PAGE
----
Spain's ruling party, The People's Party, held it's 17th Congress last weekend as hundreds of thousands of Spaniards took to the streets in an unprecedented show of defiance to the hardline regime. The congress saw the re-election of Kim Jong Rajoy as party leader. Regime mouthpiece PPravda reported that Kim Jong Rajoy, normally referred to as the Dear Leader, was endorsed by an overwhelming 161% of party delegates. The paper compared this to the previous congress in 2008, when the party's leader only received the support of 142% of those attending.
Speeches at the congress focused overwhelmingly on the dire economic situation of the country. Kim Jong Rajoy, in his acceptance speech, warned the country of hard times that lie ahead before leaving to take his afternoon nap. A controversial policy of sacking 80% of the Spanish workforce was presented to delegates as an important measure to assist job creation, under the slogan "We must first destroy in order to create". A new four year plan to revitalise the moribund economy was also presented.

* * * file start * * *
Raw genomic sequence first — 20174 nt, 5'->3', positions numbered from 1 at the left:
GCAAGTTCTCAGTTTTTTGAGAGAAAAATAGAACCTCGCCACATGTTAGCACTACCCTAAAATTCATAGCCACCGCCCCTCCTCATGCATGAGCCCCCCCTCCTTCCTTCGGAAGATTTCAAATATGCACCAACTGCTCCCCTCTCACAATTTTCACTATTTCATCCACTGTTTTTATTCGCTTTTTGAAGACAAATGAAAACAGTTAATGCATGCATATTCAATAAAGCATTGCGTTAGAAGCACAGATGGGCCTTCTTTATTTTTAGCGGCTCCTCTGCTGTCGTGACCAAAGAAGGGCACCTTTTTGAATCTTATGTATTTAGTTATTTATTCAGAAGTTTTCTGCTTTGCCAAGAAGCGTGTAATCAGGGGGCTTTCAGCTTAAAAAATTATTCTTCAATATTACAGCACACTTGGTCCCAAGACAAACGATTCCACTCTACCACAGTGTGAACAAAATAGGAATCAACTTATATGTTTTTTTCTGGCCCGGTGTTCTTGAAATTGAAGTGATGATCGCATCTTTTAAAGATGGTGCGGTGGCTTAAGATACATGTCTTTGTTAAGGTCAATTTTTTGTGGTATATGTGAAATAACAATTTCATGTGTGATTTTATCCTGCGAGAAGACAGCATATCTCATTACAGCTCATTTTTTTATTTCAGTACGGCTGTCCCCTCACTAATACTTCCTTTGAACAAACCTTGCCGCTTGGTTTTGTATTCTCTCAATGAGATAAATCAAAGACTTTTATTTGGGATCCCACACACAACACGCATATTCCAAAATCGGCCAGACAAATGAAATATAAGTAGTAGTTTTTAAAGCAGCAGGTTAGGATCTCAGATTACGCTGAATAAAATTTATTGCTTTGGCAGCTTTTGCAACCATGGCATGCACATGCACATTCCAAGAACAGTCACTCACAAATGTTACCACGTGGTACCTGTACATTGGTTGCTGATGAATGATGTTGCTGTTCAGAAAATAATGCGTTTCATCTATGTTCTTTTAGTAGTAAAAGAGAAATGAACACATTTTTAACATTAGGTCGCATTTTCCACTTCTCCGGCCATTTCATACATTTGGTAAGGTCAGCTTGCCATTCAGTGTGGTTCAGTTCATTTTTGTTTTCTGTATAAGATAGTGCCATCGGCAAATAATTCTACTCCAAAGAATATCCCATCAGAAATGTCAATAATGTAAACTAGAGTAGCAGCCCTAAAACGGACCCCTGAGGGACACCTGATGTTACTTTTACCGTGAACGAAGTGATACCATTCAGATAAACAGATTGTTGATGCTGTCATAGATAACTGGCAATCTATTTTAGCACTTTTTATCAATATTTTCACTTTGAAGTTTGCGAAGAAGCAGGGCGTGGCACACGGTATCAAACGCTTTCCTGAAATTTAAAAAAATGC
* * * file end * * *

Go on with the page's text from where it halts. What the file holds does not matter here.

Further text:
Bold new production targets have been set for key industries, notably those producing tear gas canisters, rubber bullets, police batons and other crowd control materials. Other key modernisation policies include the mandatory use of shackles in the workplace. Party officials pointed out that these shackles were made from highly resistant plastic rather than the more traditional iron. Another sign of the country's technological prowess, they claimed. Important changes were also announced for workers salaries. Delegates at the conference unanimously supported a motion describing the monthly salary as an outmoded, petit-bourgeois concept.
One notable absentee from the congress this time was Francisco Camps from Valencia. A hero of the previous congress, which was held in Valencia, Camps has since fallen into disgrace following the discovery of unspecified irregularities at the Number 4 Suits R Us factory. Kim Jong Rajoy left almost immediately following the congress for talks with the regime's key allies in the Eurobloc Pact. German and French leaders provide occasional assistance to prop up Kim Jong Rajoy's regime under the strict condition that the only beneficiaries of this aid should be the banks.